Now to the walk which I found on the “Andrew’s Walks” website. He takes some great photographs of the Lake District. I’ve never walked beside Thirlmere so it was a good opportunity to try something new and to later go on to Keswick to have a look around the shops. I parked at Legburthwaite. When I was here in January with Karen to walk High Rigg the payment machine was out-of-order. I was pleasantly surprised to find that it still hasn’t been fixed so parking was free. The path on the eastern shore of Thirlmere is a permissive route, a little muddy in places but enjoyable nonetheless. It came to an end at the newly built underpass beneath the A591. I guess that this was put in place when they repaired the road following the 2015 floods.
On the other side of the road is the Swirls car park where the payment machine was also broken. I stopped here briefly for coffee before heading back towards Legburthwaite on a sketchy path running parallel with the A591. It was only a couple of miles but progress was painfully slow. Whilst the walk was okay, I doubt that I’d do it again. It was just 5 miles but still had 1,000ft of ascent.
Thirlmere – walk route
Sunday 8 October 2017. It was a beautiful sunny day, but only a very select little group – Josephine, Michael, and Lisa from Thetford – joined me on this lovely walk on the Cambridgeshire/Suffolk border, also known as the ‘Moulton Three Churches’ walk.
There was a lot going on in the village today; an event at the village hall, a football match, a cycling event – and us!
However, we soon left them all behind and came to the first church, climbed a hill behind it from where we could see Ely Cathedral on the horizon.
This was a varied walk with lots to see within it’s 7 miles. We took a path through a stud farm, eventually arriving at the second church in Gazeley for coffee. We walked around to the front and decided to see whether it was open first.
As I reached for the heavy iron ring to turn it, my hand about 6 inches from it, it turned of it’s own accord scaring the living daylights out of me!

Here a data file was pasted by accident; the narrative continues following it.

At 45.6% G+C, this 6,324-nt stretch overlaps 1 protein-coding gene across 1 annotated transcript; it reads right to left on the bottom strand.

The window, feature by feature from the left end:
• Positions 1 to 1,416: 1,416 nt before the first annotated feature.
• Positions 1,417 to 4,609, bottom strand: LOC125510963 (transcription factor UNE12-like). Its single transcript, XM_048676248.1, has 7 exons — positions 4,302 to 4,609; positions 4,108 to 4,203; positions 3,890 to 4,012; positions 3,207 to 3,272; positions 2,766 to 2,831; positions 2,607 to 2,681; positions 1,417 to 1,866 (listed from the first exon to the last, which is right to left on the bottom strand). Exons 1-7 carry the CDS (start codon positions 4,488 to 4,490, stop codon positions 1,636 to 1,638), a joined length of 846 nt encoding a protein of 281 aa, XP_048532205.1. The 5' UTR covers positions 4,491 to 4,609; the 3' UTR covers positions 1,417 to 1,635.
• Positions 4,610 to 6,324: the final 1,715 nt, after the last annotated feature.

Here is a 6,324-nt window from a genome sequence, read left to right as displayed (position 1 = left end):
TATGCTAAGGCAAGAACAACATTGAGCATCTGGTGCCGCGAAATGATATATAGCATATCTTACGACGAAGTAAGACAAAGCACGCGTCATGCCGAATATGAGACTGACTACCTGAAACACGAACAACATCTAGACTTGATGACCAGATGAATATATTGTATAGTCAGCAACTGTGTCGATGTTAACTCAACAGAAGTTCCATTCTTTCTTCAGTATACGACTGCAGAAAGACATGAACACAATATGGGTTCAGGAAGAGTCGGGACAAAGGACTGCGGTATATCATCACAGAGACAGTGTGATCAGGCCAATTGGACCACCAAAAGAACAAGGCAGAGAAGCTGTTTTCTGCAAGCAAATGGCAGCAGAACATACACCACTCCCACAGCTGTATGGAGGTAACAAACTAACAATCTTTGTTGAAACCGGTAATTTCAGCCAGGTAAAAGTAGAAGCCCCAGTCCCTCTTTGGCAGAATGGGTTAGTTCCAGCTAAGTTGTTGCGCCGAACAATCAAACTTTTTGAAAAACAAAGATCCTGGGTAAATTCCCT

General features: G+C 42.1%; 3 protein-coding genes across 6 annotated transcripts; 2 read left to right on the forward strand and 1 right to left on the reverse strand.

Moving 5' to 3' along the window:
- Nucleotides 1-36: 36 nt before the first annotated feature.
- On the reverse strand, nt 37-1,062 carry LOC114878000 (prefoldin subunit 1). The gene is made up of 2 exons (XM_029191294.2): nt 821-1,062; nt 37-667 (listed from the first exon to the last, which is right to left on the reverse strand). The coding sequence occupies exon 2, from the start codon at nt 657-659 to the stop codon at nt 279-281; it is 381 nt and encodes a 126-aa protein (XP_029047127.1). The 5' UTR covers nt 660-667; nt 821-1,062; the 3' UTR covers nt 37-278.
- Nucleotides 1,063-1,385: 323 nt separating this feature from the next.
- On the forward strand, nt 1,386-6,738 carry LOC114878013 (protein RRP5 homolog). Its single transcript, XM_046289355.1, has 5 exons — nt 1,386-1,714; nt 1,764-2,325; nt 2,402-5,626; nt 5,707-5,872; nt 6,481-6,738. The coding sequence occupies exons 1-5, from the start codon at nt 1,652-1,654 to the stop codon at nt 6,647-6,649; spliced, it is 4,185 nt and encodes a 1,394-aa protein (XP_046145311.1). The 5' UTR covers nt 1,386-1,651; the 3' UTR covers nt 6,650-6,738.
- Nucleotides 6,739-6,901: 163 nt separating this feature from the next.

A little face appeared asking us if we could be quiet please, as there was a service going on. Phew!
From there we passed fields and the lovely path through Bluebutton Wood, reaching the third church at Dalham with undulating views and an avenue of chestnut trees where we stopped for lunch.
We made our way down into Dalham, and as it was such a lovely day, we stopped for a drink at the thatched pub,The Affleck Arms, sitting outside next to the River Kennett – only there was no water; it had completely dried up.
A lovely 7 mile walk, it’s a pity that there were only 4 of us.
Sunday 8 October 2017. It was a lovely autumn day, sunny and quite warm out of the light breeze. This is the 3rd time that I’ve done this 6 mile walk with just over 1,000ft of ascent and I think that it now qualifies for entry into my Top 10 walks.
I took a slightly different route to the top of Arnside Knott but it was still a climb of 500ft. Enough to get me warmed up and to provide great views across to the Lake District fells. A steady descent took me past Arnside Tower and out towards the coast. I had thought that I might be able to walk on the sands but whilst the tide was out, there was still too much water about so I stuck to the footpath about 30ft higher up. I would normally have walked on the sands around Blackstone Point but took the inland route to New Barns and the Bob-in Cafe for a pot of tea and a bacon butty.
The last mile back to the car was partly on a slippery shore-side path and through the woods. I was within sight of the end of the walk when I had to cross a concrete slipway. It had a stream of water running down it beneath which was a bed of slime. I’d already safely negotiated this on my way out but decided to cross a little lower down on my return. This was a mistake. My first footstep confirmed the slimeyness and should have been a warning which I ignored. The next thing that I knew was that my feet were sliding away from me and I was falling backwards. I went down with a bump. Most of the weight was taken by my backpack but I hit my right elbow hard and it is now swollen and sore. My trousers and fleece were soaked and worse was the embarrassment as a group of walkers coming towards me witnessed my fall. I’m sure that they wouldn’t repeat my stupidity and I advised them to cross at the point that I’d used earlier in the day. Whilst I could have well done without the fall, it didn’t really spoil what had been a most enjoyable walk.
Arnside – walk route